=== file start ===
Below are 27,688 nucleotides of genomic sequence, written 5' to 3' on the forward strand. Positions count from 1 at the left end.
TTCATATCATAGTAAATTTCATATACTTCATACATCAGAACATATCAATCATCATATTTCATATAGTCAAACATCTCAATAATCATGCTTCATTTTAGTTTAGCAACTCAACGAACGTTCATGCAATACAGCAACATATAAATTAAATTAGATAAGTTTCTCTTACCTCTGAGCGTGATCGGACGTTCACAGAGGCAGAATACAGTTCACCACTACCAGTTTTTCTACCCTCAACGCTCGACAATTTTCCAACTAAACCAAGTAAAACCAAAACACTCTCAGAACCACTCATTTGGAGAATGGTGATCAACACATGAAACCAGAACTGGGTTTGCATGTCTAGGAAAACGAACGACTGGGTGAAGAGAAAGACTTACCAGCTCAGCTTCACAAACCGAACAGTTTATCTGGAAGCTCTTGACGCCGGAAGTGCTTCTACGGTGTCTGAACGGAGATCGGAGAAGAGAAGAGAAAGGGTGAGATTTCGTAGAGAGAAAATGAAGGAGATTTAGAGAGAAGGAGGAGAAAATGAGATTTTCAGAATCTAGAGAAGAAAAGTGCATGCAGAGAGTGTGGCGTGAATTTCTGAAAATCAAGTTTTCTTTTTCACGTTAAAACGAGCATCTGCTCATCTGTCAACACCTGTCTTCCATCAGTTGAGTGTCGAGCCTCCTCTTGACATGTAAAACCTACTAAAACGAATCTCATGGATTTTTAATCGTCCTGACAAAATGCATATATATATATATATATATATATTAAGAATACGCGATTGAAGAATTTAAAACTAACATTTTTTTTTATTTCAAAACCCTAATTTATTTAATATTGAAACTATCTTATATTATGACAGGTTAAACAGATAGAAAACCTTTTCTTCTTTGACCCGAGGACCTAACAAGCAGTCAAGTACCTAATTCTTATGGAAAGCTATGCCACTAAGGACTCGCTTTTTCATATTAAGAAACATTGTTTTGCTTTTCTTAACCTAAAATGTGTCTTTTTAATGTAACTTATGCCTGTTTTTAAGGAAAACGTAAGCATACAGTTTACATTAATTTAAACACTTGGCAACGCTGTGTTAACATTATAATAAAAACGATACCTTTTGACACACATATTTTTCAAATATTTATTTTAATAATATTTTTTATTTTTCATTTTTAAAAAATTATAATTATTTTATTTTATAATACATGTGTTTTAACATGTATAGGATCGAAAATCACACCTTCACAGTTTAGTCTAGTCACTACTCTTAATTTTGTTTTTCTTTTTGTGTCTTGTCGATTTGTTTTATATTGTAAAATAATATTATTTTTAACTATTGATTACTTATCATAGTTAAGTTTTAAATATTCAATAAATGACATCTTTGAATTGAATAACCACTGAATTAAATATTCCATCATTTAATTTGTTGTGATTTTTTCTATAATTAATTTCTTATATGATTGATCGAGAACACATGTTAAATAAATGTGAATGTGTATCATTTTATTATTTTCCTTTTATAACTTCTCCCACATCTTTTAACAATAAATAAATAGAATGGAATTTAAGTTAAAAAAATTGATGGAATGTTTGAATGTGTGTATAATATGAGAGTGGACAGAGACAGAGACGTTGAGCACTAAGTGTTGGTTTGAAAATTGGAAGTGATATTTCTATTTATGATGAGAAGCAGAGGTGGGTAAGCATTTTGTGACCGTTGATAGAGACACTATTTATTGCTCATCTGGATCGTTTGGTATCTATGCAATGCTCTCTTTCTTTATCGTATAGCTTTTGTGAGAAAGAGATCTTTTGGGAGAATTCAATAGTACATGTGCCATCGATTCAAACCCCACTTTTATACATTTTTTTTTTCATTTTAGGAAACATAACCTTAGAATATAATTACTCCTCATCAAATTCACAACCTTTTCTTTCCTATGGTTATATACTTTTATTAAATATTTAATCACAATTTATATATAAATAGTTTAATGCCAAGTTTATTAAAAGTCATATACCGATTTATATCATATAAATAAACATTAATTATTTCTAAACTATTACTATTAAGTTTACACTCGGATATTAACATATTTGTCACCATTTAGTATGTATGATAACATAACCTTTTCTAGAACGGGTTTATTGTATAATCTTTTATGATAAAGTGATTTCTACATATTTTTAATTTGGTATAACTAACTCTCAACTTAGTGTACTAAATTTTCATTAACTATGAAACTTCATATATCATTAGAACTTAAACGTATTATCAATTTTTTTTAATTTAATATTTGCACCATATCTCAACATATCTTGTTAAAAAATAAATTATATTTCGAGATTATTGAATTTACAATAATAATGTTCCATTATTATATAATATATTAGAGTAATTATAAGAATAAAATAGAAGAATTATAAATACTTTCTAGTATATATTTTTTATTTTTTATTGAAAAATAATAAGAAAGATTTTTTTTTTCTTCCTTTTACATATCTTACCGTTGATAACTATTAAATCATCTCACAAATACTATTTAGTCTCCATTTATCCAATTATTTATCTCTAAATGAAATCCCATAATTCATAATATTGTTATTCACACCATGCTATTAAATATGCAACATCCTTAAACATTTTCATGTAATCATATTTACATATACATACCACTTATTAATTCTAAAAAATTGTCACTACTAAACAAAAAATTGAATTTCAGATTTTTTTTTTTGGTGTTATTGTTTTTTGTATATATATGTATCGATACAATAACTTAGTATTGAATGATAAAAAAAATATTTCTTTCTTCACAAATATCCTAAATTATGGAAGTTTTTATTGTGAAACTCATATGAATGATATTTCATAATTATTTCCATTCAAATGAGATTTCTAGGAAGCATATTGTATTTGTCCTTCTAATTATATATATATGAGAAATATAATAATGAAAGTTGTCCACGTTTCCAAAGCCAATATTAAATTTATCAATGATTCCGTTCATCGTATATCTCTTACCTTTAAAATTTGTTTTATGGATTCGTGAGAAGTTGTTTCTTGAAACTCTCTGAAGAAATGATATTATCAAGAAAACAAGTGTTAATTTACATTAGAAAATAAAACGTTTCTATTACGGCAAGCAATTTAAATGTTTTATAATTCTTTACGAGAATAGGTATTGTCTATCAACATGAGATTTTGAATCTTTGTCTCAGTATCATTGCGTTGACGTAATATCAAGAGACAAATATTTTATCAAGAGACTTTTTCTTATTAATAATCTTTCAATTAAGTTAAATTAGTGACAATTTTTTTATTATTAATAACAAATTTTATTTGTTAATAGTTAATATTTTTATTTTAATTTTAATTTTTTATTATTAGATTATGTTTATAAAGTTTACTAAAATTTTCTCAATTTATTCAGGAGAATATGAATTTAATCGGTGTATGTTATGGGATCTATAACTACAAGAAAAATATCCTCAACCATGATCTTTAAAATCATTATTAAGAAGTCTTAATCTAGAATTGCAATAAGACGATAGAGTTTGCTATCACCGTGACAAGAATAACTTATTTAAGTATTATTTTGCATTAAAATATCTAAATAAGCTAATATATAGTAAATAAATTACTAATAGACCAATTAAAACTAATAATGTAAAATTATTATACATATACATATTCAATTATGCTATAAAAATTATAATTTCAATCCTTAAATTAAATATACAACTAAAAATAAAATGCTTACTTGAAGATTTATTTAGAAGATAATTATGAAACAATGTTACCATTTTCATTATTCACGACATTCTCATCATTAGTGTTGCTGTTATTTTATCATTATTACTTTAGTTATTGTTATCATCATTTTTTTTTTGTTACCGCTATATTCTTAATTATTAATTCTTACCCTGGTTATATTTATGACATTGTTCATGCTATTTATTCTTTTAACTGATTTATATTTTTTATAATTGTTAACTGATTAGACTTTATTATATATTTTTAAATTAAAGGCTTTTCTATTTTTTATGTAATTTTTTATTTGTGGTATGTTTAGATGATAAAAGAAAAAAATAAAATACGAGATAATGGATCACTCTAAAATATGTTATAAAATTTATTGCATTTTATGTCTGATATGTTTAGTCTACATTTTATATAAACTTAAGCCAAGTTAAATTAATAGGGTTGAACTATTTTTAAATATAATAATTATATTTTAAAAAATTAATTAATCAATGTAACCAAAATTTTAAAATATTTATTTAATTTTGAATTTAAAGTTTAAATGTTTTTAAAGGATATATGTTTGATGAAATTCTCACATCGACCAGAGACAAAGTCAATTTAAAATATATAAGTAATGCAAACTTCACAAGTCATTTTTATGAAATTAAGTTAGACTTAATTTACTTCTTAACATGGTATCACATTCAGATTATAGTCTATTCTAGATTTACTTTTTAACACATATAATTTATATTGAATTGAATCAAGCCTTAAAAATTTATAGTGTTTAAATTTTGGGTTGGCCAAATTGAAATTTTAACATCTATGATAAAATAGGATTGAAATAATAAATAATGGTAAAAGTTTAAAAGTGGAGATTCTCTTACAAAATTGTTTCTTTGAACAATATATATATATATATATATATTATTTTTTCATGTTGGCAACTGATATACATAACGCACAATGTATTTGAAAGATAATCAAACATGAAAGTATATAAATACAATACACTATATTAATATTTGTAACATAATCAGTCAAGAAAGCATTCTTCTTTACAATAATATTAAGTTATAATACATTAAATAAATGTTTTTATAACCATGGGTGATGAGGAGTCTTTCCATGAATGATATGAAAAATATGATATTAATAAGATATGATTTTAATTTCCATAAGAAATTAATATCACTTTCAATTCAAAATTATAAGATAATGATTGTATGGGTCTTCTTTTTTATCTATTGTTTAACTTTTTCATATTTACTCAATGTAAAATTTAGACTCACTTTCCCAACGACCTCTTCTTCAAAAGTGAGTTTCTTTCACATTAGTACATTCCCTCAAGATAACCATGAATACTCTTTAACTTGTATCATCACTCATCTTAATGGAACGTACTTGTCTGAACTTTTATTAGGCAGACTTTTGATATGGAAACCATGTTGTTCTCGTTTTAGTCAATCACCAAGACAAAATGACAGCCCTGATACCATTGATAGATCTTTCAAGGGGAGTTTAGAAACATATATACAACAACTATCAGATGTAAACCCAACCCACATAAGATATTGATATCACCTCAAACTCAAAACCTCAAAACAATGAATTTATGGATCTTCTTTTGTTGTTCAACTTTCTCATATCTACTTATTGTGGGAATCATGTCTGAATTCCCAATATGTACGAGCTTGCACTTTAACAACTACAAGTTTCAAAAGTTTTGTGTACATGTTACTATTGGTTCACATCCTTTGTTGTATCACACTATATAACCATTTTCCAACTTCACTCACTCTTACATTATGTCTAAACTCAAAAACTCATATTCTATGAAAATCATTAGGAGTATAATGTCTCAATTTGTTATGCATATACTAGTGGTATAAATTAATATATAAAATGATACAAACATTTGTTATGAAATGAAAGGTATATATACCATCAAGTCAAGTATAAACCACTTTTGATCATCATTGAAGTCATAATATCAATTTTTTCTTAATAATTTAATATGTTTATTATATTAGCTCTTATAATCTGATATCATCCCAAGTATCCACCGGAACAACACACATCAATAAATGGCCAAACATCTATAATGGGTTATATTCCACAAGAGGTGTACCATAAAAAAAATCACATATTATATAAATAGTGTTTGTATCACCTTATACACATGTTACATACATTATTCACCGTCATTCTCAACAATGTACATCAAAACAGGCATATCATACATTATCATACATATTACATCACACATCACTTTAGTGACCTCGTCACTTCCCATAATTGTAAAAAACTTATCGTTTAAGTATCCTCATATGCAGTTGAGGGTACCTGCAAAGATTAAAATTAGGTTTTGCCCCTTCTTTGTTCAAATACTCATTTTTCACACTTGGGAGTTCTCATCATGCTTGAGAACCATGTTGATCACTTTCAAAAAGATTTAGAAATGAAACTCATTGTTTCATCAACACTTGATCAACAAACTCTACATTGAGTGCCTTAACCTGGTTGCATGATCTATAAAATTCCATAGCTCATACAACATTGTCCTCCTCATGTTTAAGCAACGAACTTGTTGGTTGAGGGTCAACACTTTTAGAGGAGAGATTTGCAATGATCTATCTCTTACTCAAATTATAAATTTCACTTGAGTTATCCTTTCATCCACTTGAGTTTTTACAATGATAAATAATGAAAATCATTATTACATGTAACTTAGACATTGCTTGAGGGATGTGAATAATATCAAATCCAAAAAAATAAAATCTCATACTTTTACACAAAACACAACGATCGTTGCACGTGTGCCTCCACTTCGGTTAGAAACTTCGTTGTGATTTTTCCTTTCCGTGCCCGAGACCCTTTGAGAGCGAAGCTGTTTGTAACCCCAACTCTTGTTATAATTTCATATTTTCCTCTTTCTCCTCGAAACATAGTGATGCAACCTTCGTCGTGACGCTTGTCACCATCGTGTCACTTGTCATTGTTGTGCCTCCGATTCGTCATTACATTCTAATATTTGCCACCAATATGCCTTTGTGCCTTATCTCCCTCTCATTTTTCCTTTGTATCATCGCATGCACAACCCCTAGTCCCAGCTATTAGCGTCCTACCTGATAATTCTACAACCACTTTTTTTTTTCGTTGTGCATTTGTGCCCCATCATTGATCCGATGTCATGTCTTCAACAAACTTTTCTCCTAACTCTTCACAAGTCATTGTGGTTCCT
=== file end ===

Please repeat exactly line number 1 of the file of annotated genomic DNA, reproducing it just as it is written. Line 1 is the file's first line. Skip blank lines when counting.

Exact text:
Below are 27,688 nucleotides of genomic sequence, written 5' to 3' on the forward strand. Positions count from 1 at the left end.